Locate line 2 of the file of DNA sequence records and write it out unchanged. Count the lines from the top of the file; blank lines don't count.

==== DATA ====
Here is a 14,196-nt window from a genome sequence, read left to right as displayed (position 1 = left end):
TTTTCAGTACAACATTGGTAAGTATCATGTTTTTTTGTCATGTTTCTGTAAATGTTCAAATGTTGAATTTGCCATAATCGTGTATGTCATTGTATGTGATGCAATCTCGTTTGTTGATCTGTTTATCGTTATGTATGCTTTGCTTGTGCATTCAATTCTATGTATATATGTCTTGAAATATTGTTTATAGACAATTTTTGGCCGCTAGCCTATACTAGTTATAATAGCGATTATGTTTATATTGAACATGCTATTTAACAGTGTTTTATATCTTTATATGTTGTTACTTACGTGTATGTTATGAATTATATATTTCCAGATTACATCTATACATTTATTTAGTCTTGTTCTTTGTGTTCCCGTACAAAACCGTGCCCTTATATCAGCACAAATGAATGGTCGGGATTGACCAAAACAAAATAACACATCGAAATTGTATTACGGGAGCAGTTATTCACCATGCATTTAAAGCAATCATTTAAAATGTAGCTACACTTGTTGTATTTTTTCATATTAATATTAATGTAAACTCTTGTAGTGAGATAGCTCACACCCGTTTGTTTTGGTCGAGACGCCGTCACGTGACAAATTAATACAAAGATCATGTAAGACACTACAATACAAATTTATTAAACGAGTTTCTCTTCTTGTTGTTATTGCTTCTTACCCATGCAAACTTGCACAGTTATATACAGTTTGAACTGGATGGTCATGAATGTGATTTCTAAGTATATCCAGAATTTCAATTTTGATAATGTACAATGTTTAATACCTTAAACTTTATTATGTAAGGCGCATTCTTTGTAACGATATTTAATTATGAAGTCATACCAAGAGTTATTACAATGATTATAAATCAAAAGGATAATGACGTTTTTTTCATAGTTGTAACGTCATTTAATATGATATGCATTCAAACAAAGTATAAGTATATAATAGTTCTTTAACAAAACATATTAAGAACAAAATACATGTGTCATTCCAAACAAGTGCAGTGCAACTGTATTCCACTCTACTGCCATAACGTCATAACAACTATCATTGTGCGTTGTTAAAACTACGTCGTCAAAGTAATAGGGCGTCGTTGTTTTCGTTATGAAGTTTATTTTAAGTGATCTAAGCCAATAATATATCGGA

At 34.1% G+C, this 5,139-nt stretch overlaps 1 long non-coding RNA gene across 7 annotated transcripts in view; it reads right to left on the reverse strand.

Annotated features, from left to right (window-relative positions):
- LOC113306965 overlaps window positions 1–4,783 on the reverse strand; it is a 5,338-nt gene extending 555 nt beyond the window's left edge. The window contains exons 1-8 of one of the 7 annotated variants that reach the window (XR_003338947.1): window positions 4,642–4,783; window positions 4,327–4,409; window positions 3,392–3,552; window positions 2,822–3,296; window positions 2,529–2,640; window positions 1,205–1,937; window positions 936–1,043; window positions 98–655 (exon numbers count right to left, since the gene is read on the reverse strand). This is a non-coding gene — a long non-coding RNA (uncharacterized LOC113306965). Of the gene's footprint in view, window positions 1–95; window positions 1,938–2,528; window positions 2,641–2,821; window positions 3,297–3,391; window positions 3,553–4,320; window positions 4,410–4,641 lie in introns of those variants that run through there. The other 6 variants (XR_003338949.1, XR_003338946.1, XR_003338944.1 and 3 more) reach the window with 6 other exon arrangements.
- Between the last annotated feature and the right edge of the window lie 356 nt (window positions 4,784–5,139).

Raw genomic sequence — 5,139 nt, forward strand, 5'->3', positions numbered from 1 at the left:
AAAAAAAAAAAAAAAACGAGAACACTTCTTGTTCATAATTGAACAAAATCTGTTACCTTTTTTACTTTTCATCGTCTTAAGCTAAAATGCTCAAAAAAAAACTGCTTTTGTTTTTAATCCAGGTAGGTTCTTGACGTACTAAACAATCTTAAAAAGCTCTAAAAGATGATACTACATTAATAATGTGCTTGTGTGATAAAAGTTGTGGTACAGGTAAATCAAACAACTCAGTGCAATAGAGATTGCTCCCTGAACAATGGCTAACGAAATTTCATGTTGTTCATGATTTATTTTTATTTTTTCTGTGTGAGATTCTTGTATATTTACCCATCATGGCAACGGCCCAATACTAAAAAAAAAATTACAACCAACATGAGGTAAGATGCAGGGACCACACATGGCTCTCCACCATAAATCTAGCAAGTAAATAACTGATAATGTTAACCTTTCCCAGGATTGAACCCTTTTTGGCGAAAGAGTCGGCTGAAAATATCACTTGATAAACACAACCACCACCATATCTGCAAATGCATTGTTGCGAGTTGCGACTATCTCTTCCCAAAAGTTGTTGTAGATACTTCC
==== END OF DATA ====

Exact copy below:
TTTTCAGTACAACATTGGTAAGTATCATGTTTTTTTGTCATGTTTCTGTAAATGTTCAAATGTTGAATTTGCCATAATCGTGTATGTCATTGTATGTGATGCAATCTCGTTTGTTGATCTGTTTATCGTTATGTATGCTTTGCTTGTGCATTCAATTCTATGTATATATGTCTTGAAATATTGTTTATAGACAATTTTTGGCCGCTAGCCTATACTAGTTATAATAGCGATTATGTTTATATTGAACATGCTATTTAACAGTGTTTTATATCTTTATATGTTGTTACTTACGTGTATGTTATGAATTATATATTTCCAGATTACATCTATACATTTATTTAGTCTTGTTCTTTGTGTTCCCGTACAAAACCGTGCCCTTATATCAGCACAAATGAATGGTCGGGATTGACCAAAACAAAATAACACATCGAAATTGTATTACGGGAGCAGTTATTCACCATGCATTTAAAGCAATCATTTAAAATGTAGCTACACTTGTTGTATTTTTTCATATTAATATTAATGTAAACTCTTGTAGTGAGATAGCTCACACCCGTTTGTTTTGGTCGAGACGCCGTCACGTGACAAATTAATACAAAGATCATGTAAGACACTACAATACAAATTTATTAAACGAGTTTCTCTTCTTGTTGTTATTGCTTCTTACCCATGCAAACTTGCACAGTTATATACAGTTTGAACTGGATGGTCATGAATGTGATTTCTAAGTATATCCAGAATTTCAATTTTGATAATGTACAATGTTTAATACCTTAAACTTTATTATGTAAGGCGCATTCTTTGTAACGATATTTAATTATGAAGTCATACCAAGAGTTATTACAATGATTATAAATCAAAAGGATAATGACGTTTTTTTCATAGTTGTAACGTCATTTAATATGATATGCATTCAAACAAAGTATAAGTATATAATAGTTCTTTAACAAAACATATTAAGAACAAAATACATGTGTCATTCCAAACAAGTGCAGTGCAACTGTATTCCACTCTACTGCCATAACGTCATAACAACTATCATTGTGCGTTGTTAAAACTACGTCGTCAAAGTAATAGGGCGTCGTTGTTTTCGTTATGAAGTTTATTTTAAGTGATCTAAGCCAATAATATATCGGA